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Predicting mortality after congenital heart surgeries: Evaluation of the Aristotle and Risk Adjustement in Congenital Heart surgery-1 risk prediction scoring systems: A retrospective single center analysis of 1150 patients


1 Department of Cardiac Anaesthesiology, Sri Jayadeva Institute of Cardiovascular Sciences and Research, Bengaluru, Karnataka, India
2 Department of Cardiac Surgery, Sri Jayadeva Institute of Cardiovascular Sciences and Research, Bengaluru, Karnataka, India
3 Department of Cardiology, Sri Jayadeva Institute of Cardiovascular Sciences and Research, Bengaluru, Karnataka, India

Correspondence Address:
Shreedhar S Joshi
Department of Cardiac Anaesthesia, Sri Jayadeva Institute of Cardiovascular Sciences and Research, Bannerghata Road, Bengaluru 560 069, Karnataka
India
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Source of Support: None, Conflict of Interest: None


DOI: 10.4103/0971-9784.142057

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Year : 2014  |  Volume : 17  |  Issue : 4  |  Page : 266-270

 

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Aims and Objectives: To validate Aristotle basic complexity and Aristotle comprehensive complexity (ABC and ACC) and risk adjustment in congenital heart surgery-1 (RACHS-1) prediction models for in hospital mortality after surgery for congenital heart disease in a single surgical unit. Materials and Methods: Patients younger than 18 years, who had undergone surgery for congenital heart diseases from July 2007 to July 2013 were enrolled. Scoring for ABC and ACC scoring and assigning to RACHS-1 categories were done retrospectively from retrieved case files. Discriminative power of scoring systems was assessed with area under curve (AUC) of receiver operating curves (ROC). Calibration (test for goodness of fit of the model) was measured with Hosmer-Lemeshow modification of χ2 test. Net reclassification improvement (NRI) and integrated discrimination improvement (IDI) were applied to assess reclassification. Results: A total of 1150 cases were assessed with an all-cause in-hospital mortality rate of 7.91%. When modeled for multivariate regression analysis, the ABC (χ2 = 8.24, P = 0.08), ACC (χ2 = 4.17 , P = 0.57) and RACHS-1 (χ2 = 2.13 , P = 0.14) scores showed good overall performance. The AUC was 0.677 with 95% confidence interval (CI) of 0.61-0.73 for ABC score, 0.704 (95% CI: 0.64-0.76) for ACC score and for RACHS-1 it was 0.607 (95%CI: 0.55-0.66). ACC had an improved predictability in comparison to RACHS-1 and ABC on analysis with NRI and IDI. Conclusions: ACC predicted mortality better than ABC and RCAHS-1 models. A national database will help in developing predictive models unique to our populations, till then, ACC scoring model can be used to analyze individual performances and compare with other institutes.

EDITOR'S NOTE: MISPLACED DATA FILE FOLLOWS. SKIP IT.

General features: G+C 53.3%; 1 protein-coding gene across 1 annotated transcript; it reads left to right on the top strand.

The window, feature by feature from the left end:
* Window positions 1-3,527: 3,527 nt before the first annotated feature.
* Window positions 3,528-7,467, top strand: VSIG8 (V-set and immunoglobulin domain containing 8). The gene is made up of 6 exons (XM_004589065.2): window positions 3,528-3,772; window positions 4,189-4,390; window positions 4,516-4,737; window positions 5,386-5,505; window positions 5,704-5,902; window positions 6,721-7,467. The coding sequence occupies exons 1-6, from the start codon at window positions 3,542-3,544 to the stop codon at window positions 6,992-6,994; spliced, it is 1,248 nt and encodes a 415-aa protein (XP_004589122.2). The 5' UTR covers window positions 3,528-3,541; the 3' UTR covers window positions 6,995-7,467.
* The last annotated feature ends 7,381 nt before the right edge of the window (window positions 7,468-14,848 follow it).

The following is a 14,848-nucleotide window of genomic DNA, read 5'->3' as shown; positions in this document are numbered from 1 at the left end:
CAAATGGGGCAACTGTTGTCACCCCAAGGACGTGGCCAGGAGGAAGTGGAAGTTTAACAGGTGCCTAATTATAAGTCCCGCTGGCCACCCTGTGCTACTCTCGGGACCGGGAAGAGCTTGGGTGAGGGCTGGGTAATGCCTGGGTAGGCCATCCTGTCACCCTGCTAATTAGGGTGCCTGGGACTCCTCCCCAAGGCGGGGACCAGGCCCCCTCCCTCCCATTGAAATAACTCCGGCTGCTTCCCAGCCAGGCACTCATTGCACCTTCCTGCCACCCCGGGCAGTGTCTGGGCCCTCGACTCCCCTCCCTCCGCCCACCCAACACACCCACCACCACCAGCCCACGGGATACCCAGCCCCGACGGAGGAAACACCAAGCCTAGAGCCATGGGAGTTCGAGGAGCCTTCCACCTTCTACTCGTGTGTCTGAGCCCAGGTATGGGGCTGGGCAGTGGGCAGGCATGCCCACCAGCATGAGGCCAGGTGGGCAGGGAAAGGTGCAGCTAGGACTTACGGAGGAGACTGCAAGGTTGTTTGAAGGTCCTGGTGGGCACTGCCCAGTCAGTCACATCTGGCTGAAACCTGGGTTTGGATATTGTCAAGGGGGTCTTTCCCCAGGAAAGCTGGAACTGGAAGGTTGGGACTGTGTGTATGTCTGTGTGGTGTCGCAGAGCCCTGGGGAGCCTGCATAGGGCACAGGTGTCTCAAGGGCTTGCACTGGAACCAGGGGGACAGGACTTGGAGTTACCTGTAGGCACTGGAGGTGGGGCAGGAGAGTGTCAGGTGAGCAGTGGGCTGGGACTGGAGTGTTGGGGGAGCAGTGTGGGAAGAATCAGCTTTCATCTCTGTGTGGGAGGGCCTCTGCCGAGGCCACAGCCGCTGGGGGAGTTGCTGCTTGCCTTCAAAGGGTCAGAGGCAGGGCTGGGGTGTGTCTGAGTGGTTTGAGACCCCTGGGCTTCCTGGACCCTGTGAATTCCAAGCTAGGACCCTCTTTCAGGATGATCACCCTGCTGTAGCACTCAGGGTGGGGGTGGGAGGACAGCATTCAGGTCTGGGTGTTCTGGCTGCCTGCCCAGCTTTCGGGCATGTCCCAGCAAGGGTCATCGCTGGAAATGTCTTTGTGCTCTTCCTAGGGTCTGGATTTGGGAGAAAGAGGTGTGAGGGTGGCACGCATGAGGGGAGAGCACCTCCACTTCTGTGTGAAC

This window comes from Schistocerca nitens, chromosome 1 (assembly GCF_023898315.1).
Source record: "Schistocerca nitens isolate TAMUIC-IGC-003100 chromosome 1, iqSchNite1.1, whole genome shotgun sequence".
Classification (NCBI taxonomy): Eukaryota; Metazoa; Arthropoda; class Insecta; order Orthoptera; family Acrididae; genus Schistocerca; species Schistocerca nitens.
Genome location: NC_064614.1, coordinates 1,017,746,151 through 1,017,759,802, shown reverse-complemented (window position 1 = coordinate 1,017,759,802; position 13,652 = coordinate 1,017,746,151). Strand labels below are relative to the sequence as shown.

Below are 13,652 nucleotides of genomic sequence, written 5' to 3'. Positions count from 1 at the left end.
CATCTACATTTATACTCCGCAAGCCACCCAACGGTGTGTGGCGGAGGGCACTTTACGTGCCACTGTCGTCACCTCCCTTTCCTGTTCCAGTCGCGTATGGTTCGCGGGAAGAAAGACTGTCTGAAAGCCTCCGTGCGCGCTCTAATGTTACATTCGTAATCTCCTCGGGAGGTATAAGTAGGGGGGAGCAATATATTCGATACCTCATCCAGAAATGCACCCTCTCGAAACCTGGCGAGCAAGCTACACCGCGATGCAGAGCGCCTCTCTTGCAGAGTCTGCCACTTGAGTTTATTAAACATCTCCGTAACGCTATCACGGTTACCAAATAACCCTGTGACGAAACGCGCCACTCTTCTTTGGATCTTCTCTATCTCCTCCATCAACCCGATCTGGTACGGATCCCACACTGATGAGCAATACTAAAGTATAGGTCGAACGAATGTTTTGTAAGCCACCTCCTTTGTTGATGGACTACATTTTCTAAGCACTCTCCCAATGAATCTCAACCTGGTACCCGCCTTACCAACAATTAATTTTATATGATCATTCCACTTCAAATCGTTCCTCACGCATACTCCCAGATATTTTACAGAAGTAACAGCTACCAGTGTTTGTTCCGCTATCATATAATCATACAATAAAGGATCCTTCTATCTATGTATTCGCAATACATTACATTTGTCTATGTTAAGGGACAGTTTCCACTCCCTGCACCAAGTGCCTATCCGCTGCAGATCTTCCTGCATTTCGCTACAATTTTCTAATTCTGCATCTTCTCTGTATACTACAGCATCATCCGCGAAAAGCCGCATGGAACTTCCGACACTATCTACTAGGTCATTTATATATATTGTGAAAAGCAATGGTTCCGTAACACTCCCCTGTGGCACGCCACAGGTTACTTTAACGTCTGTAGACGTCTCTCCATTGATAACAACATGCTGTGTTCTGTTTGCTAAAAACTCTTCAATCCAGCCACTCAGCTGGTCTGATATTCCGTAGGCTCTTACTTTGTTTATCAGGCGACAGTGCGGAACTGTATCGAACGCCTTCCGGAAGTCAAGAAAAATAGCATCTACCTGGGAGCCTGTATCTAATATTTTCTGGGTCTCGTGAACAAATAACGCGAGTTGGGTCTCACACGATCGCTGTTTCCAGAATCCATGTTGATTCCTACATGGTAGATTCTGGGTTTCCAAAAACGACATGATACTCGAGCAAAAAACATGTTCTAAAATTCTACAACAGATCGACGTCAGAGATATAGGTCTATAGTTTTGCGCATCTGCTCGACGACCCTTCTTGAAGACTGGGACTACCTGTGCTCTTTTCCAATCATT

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1 Department of Cardiac Anaesthesiology, Sri Jayadeva Institute of Cardiovascular Sciences and Research, Bengaluru, Karnataka, India
2 Department of Cardiac Surgery, Sri Jayadeva Institute of Cardiovascular Sciences and Research, Bengaluru, Karnataka, India
3 Department of Cardiology, Sri Jayadeva Institute of Cardiovascular Sciences and Research, Bengaluru, Karnataka, India

Correspondence Address:
Shreedhar S Joshi
Department of Cardiac Anaesthesia, Sri Jayadeva Institute of Cardiovascular Sciences and Research, Bannerghata Road, Bengaluru 560 069, Karnataka
India
Login to access the Email id

Source of Support: None, Conflict of Interest: None


DOI: 10.4103/0971-9784.142057

Rights and Permissions

Aims and Objectives: To validate Aristotle basic complexity and Aristotle comprehensive complexity (ABC and ACC) and risk adjustment in congenital heart surgery-1 (RACHS-1) prediction models for in hospital mortality after surgery for congenital heart disease in a single surgical unit. Materials and Methods: Patients younger than 18 years, who had undergone surgery for congenital heart diseases from July 2007 to July 2013 were enrolled. Scoring for ABC and ACC scoring and assigning to RACHS-1 categories were done retrospectively from retrieved case files. Discriminative power of scoring systems was assessed with area under curve (AUC) of receiver operating curves (ROC). Calibration (test for goodness of fit of the model) was measured with Hosmer-Lemeshow modification of χ2 test. Net reclassification improvement (NRI) and integrated discrimination improvement (IDI) were applied to assess reclassification. Results: A total of 1150 cases were assessed with an all-cause in-hospital mortality rate of 7.91%. When modeled for multivariate regression analysis, the ABC (χ2 = 8.24, P = 0.08), ACC (χ2 = 4.17 , P = 0.57) and RACHS-1 (χ2 = 2.13 , P = 0.14) scores showed good overall performance. The AUC was 0.677 with 95% confidence interval (CI) of 0.61-0.73 for ABC score, 0.704 (95% CI: 0.64-0.76) for ACC score and for RACHS-1 it was 0.607 (95%CI: 0.55-0.66). ACC had an improved predictability in comparison to RACHS-1 and ABC on analysis with NRI and IDI. Conclusions: ACC predicted mortality better than ABC and RCAHS-1 models. A national database will help in developing predictive models unique to our populations, till then, ACC scoring model can be used to analyze individual performances and compare with other institutes.






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